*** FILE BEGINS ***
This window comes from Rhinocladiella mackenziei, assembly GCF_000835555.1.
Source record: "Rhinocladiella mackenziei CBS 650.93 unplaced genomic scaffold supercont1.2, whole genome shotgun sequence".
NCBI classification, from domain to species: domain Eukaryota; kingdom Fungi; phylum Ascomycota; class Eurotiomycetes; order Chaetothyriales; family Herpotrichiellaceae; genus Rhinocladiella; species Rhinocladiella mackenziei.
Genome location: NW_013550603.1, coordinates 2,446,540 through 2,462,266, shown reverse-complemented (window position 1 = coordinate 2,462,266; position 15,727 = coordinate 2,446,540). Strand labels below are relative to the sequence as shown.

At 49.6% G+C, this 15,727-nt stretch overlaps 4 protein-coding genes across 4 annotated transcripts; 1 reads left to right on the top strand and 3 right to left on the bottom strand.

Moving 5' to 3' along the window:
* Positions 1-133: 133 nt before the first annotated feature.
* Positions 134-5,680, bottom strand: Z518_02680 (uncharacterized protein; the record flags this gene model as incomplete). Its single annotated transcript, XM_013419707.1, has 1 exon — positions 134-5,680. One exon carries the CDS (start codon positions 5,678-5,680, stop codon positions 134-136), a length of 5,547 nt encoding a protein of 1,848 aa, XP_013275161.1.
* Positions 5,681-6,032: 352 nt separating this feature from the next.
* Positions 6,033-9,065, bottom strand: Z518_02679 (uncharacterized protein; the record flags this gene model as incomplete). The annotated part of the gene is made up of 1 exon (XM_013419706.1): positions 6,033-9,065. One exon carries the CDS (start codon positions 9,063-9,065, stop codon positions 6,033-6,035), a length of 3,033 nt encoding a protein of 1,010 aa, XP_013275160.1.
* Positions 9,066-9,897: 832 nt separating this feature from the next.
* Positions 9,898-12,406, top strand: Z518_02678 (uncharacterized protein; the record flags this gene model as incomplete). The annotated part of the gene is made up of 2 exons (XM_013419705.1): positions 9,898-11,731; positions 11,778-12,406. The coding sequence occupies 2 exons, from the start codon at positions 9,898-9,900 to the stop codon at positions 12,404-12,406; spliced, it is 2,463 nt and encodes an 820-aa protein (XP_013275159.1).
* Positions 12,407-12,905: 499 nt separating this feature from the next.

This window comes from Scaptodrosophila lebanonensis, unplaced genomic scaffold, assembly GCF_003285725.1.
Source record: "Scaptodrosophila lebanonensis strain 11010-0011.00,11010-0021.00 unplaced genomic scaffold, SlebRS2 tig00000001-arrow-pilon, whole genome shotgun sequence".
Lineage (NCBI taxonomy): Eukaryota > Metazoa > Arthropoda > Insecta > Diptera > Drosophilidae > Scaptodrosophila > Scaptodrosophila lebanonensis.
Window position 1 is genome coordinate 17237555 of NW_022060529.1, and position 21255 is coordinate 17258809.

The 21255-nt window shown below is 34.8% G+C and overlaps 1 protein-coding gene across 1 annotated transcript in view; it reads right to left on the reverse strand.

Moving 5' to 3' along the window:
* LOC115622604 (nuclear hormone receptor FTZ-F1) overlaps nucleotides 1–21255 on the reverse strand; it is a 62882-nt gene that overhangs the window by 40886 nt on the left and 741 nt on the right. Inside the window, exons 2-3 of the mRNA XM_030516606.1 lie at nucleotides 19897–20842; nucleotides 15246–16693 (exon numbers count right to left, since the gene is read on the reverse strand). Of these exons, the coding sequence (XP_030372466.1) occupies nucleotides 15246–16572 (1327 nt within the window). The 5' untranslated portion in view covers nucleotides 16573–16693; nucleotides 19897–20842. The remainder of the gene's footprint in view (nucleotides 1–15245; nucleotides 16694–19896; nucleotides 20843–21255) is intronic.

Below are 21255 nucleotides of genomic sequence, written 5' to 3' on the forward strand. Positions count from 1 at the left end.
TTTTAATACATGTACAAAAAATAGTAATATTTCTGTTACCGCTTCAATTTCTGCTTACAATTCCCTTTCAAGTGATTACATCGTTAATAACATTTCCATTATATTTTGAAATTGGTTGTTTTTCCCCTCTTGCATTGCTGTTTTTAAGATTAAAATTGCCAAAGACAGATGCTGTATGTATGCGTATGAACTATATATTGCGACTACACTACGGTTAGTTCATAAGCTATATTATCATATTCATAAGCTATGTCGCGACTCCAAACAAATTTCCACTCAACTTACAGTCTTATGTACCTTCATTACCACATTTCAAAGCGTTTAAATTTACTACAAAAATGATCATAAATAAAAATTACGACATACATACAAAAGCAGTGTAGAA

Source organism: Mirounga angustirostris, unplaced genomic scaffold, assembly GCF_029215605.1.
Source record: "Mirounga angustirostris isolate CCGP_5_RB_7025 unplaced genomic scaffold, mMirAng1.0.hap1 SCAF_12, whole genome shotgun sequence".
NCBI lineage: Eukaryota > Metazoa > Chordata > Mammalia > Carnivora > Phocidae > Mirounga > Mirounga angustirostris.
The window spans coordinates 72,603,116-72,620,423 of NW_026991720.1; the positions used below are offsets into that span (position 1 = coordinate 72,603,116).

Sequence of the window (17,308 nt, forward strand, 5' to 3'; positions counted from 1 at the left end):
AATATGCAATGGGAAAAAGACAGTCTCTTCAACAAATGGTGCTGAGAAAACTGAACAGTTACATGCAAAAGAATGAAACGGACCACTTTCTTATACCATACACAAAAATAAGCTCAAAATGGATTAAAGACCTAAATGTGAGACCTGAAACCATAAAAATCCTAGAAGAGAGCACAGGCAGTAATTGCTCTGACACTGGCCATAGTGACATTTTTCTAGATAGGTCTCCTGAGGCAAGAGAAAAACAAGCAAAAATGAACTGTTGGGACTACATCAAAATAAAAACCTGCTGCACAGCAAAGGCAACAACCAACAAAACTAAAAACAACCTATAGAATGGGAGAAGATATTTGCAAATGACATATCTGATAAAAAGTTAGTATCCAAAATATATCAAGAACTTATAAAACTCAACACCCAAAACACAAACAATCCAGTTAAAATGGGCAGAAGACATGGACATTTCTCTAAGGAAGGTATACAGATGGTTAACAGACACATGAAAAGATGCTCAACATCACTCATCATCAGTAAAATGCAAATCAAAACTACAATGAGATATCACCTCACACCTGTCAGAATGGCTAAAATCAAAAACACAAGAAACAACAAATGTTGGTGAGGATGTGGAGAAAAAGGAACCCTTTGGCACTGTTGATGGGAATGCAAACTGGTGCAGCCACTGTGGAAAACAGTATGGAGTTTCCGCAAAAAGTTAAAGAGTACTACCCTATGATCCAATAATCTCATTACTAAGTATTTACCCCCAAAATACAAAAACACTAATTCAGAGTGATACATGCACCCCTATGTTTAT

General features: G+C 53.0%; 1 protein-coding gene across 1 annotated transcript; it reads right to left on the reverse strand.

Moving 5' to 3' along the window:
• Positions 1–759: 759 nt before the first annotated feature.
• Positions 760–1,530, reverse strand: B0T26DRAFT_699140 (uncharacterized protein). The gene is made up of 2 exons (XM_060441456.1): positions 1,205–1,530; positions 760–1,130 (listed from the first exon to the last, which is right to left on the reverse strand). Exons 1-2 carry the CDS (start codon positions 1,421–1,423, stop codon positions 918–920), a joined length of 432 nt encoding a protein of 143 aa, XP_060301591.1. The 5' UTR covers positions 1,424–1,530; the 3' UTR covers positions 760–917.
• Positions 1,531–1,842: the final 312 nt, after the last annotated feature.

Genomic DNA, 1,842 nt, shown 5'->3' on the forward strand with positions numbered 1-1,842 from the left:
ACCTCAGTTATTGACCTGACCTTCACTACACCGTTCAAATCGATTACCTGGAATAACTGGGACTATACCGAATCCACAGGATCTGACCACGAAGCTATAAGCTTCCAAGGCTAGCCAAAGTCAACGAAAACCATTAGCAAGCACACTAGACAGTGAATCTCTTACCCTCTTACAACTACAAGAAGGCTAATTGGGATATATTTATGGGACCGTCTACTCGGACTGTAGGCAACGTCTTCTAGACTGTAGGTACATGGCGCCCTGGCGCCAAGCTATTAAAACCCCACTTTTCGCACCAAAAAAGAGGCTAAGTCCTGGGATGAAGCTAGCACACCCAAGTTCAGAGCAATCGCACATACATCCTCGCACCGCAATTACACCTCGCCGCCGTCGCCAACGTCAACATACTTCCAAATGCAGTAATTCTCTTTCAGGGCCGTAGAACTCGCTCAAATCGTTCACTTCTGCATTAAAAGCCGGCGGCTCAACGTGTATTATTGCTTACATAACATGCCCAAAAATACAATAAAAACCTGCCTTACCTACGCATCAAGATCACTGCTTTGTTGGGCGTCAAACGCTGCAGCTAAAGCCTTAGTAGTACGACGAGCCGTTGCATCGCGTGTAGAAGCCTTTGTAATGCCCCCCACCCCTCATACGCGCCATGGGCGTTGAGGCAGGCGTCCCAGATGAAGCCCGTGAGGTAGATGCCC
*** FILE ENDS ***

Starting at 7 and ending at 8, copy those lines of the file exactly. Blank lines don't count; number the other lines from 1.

* Positions 1-133: 133 nt before the first annotated feature.
* Positions 134-5,680, bottom strand: Z518_02680 (uncharacterized protein; the record flags this gene model as incomplete). Its single annotated transcript, XM_013419707.1, has 1 exon — positions 134-5,680. One exon carries the CDS (start codon positions 5,678-5,680, stop codon positions 134-136), a length of 5,547 nt encoding a protein of 1,848 aa, XP_013275161.1.